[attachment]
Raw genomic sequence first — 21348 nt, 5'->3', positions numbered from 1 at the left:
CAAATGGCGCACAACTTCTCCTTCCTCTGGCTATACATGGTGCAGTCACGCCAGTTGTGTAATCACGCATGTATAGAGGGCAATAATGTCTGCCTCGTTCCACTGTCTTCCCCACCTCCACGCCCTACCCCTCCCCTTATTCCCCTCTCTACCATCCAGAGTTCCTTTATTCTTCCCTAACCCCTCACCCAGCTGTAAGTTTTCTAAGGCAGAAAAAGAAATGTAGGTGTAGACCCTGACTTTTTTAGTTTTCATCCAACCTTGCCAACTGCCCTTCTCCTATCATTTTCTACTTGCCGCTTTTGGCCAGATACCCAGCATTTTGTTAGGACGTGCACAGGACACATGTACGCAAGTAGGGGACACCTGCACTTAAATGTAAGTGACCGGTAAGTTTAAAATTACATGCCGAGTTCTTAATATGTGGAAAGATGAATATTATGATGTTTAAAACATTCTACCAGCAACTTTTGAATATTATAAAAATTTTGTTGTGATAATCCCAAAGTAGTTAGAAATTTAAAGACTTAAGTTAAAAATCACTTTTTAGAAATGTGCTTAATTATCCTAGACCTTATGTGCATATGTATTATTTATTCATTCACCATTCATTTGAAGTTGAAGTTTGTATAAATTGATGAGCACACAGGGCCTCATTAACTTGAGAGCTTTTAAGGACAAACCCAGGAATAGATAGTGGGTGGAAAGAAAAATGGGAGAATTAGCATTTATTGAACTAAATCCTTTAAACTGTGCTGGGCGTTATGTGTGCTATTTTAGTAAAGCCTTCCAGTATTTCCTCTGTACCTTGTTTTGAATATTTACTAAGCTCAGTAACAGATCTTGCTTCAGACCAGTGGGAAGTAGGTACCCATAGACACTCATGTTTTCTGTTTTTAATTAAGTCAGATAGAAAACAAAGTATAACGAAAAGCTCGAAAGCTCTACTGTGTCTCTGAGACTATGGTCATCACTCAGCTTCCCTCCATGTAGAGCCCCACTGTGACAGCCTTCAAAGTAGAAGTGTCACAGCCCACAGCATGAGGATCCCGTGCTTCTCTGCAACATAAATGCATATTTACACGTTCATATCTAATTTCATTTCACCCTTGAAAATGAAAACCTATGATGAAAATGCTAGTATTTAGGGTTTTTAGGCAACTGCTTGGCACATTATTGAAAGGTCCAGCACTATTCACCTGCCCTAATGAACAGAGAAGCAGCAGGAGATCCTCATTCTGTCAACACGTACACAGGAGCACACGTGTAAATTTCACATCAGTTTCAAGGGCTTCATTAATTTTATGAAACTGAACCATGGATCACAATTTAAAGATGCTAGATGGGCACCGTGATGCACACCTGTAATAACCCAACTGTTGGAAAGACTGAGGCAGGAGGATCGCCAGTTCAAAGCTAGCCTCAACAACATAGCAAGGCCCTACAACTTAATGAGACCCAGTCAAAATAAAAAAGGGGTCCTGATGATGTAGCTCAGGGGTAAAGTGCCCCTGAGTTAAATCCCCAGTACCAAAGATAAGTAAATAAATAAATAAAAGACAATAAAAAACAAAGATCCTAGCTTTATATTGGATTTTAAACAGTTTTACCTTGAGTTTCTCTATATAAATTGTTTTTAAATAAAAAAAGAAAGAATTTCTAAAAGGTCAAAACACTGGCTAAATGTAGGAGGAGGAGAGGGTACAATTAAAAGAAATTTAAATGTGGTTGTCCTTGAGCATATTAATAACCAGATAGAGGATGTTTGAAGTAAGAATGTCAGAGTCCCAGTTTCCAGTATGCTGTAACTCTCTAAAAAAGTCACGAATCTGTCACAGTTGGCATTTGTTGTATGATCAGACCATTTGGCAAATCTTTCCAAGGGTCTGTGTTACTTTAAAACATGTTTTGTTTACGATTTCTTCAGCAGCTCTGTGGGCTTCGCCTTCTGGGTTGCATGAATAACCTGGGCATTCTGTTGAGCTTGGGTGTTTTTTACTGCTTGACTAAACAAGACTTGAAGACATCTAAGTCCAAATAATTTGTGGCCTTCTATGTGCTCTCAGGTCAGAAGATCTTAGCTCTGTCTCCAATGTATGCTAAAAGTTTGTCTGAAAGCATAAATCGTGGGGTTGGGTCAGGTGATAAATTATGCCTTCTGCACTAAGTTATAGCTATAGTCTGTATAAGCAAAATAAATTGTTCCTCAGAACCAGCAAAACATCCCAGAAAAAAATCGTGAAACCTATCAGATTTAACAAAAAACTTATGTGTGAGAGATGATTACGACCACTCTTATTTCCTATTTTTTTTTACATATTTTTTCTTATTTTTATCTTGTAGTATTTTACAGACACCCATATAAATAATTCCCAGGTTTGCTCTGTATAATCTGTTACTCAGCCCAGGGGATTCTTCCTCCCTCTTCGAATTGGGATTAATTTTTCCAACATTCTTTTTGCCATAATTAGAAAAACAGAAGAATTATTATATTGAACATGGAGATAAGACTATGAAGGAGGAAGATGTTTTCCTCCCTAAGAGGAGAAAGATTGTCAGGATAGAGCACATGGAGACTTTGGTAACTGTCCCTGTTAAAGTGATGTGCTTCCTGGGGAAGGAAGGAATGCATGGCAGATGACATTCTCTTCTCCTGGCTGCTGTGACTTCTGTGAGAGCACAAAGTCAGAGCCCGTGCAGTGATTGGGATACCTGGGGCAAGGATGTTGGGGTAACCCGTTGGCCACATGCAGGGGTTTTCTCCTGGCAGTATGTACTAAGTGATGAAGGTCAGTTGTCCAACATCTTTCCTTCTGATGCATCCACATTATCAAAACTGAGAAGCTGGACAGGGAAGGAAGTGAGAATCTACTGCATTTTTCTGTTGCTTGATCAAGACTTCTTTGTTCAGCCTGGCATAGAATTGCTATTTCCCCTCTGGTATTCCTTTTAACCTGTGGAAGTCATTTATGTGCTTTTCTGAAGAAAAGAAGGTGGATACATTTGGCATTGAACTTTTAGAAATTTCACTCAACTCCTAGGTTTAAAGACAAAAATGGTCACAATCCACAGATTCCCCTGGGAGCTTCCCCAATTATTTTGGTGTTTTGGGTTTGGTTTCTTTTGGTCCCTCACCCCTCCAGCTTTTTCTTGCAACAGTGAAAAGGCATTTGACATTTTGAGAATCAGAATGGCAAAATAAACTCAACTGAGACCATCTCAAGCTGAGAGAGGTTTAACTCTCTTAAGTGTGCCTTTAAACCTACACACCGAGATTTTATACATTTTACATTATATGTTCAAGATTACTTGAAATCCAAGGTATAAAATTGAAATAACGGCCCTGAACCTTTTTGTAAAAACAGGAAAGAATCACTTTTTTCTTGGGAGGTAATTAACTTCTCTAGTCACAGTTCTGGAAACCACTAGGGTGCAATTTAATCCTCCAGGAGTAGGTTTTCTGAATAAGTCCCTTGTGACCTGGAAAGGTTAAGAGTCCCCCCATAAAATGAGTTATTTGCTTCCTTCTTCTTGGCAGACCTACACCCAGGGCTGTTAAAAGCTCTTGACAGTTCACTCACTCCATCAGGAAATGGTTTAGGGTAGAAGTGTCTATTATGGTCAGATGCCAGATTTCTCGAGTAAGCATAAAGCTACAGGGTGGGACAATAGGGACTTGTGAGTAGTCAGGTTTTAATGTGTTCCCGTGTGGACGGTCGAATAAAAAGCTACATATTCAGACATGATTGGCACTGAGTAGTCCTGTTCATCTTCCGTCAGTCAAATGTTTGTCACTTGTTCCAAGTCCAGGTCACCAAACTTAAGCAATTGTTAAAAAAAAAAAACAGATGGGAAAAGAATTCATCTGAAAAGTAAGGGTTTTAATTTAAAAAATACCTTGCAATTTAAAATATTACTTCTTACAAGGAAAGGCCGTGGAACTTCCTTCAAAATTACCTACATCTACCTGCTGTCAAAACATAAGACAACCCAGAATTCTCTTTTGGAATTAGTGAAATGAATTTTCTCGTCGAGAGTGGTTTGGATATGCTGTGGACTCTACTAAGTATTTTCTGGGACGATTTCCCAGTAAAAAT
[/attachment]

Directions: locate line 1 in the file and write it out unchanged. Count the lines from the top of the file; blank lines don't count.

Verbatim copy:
Raw genomic sequence first — 21348 nt, 5'->3', positions numbered from 1 at the left: